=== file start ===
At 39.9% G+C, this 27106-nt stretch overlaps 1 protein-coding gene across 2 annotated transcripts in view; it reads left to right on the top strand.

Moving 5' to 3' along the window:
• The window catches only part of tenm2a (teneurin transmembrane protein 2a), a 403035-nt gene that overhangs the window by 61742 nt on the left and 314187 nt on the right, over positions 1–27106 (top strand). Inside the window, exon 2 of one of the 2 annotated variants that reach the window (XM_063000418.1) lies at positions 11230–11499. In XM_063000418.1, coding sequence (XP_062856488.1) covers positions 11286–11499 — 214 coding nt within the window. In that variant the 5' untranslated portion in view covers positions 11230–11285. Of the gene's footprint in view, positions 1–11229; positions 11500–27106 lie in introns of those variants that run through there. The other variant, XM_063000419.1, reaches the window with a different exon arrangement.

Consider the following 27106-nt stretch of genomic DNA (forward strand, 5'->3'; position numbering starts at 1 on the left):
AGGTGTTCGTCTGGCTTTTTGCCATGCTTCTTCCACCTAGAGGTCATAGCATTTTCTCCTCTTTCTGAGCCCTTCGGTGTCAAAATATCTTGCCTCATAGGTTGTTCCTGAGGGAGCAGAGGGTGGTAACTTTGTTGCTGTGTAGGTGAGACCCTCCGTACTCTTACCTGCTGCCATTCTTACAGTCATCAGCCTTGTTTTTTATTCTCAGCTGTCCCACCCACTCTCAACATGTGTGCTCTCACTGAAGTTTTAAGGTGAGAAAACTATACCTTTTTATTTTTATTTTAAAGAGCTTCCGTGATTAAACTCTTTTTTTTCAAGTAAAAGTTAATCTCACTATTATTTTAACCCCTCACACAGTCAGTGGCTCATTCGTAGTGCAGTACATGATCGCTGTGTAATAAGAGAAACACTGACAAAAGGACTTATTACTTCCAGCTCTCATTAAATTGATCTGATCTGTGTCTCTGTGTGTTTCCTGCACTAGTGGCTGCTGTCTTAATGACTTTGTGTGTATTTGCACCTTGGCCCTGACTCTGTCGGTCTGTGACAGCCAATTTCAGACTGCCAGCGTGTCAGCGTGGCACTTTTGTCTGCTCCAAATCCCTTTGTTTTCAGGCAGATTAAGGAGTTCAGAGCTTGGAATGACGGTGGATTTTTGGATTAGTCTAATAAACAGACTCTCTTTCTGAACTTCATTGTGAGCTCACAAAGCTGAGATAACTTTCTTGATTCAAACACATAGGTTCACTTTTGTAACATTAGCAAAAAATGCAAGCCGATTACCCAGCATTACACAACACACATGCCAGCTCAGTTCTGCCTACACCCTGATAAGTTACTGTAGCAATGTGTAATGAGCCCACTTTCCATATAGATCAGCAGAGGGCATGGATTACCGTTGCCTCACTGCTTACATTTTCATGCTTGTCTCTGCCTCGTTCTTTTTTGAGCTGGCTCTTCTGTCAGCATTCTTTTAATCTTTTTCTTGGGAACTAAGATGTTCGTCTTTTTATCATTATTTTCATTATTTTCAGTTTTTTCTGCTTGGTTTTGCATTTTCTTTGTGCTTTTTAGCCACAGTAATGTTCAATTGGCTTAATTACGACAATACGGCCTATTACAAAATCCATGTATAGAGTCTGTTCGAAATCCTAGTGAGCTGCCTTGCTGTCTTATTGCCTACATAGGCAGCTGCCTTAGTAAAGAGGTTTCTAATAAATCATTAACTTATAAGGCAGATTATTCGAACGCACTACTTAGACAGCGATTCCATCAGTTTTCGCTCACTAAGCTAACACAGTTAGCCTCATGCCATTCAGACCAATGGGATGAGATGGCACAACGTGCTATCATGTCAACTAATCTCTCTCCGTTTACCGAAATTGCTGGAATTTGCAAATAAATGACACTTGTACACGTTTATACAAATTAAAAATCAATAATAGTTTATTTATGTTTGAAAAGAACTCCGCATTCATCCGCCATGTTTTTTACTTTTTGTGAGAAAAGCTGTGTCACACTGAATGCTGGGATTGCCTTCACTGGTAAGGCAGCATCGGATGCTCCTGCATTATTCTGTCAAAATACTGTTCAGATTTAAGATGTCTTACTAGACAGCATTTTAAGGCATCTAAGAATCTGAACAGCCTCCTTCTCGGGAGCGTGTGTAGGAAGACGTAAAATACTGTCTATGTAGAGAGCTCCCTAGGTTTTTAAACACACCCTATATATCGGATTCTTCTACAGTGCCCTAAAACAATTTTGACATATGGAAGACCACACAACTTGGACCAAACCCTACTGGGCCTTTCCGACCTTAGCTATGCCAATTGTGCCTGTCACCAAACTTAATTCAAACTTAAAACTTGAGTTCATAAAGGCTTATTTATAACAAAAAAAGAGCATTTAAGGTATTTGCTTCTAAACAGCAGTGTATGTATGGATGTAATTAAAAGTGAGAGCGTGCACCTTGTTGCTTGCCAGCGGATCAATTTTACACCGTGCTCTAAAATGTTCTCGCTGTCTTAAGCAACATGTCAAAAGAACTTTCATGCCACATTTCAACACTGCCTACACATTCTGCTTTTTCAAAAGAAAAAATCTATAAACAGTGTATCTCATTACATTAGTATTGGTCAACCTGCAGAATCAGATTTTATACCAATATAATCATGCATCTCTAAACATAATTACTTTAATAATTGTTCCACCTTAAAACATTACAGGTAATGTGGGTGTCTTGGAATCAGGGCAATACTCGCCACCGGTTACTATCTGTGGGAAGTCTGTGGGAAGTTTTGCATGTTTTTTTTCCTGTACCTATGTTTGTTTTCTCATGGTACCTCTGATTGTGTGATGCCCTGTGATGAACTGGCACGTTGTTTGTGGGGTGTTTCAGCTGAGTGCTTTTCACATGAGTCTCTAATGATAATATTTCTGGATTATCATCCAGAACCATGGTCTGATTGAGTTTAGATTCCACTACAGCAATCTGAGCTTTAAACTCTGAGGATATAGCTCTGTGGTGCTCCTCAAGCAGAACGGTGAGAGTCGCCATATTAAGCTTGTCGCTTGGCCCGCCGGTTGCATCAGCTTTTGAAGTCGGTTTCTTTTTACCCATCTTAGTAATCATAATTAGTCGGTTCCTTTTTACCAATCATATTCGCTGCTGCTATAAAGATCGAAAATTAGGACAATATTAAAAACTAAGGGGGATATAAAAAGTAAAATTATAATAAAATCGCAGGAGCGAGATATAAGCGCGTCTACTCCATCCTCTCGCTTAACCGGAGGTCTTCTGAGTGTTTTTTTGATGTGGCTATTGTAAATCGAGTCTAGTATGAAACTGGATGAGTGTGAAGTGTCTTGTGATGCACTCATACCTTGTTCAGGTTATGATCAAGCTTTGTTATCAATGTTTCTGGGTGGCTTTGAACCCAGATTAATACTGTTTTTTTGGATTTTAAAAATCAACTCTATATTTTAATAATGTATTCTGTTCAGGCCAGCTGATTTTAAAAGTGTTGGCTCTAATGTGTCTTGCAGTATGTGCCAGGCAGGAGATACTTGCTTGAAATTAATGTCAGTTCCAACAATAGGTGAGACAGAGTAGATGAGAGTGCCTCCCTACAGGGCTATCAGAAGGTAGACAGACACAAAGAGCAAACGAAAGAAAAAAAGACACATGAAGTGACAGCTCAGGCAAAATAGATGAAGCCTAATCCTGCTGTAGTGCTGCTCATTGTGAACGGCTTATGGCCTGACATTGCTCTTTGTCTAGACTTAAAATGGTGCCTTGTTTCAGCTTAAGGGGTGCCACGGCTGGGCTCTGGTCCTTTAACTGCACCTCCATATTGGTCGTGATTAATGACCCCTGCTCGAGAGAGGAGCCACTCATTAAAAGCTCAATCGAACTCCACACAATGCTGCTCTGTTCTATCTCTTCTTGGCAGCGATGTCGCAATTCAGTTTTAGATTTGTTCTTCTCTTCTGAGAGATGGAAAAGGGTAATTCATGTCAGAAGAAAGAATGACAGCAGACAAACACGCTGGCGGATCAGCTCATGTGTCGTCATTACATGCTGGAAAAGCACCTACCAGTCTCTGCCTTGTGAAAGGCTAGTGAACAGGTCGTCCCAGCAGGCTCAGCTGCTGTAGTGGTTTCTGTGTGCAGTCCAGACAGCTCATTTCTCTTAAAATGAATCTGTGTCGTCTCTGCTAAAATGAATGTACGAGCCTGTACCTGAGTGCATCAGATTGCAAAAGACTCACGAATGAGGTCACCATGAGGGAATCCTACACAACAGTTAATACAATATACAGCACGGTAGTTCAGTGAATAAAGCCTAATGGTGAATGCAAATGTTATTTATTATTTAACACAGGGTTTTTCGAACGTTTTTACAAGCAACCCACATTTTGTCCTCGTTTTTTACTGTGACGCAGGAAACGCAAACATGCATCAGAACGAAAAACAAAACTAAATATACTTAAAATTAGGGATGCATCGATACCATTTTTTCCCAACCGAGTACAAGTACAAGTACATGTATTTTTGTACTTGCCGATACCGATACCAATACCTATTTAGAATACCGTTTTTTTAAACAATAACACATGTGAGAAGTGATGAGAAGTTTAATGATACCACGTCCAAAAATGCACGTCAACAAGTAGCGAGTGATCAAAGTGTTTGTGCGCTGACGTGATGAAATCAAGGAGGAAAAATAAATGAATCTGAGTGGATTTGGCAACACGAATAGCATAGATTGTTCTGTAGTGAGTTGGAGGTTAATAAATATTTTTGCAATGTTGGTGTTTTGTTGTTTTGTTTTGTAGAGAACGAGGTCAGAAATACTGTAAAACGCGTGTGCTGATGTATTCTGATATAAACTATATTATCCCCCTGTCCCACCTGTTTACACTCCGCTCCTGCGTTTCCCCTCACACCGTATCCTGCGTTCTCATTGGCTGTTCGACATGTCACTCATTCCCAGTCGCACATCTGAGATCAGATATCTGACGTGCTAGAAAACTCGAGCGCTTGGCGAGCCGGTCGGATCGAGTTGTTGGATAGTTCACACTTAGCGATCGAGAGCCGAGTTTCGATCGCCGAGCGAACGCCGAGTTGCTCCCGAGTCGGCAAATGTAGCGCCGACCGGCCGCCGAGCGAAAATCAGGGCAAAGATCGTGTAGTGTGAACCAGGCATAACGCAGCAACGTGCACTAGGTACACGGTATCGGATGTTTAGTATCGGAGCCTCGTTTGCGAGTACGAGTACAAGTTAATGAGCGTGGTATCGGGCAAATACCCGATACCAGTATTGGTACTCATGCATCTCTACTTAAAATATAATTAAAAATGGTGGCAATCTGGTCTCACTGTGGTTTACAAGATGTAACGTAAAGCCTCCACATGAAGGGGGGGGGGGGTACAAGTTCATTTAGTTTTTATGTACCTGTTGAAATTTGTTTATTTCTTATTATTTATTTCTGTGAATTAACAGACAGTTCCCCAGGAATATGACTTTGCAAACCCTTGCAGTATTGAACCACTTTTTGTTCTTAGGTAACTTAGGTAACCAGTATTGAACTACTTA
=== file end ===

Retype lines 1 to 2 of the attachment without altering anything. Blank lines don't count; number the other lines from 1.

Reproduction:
At 39.9% G+C, this 27106-nt stretch overlaps 1 protein-coding gene across 2 annotated transcripts in view; it reads left to right on the top strand.

Moving 5' to 3' along the window: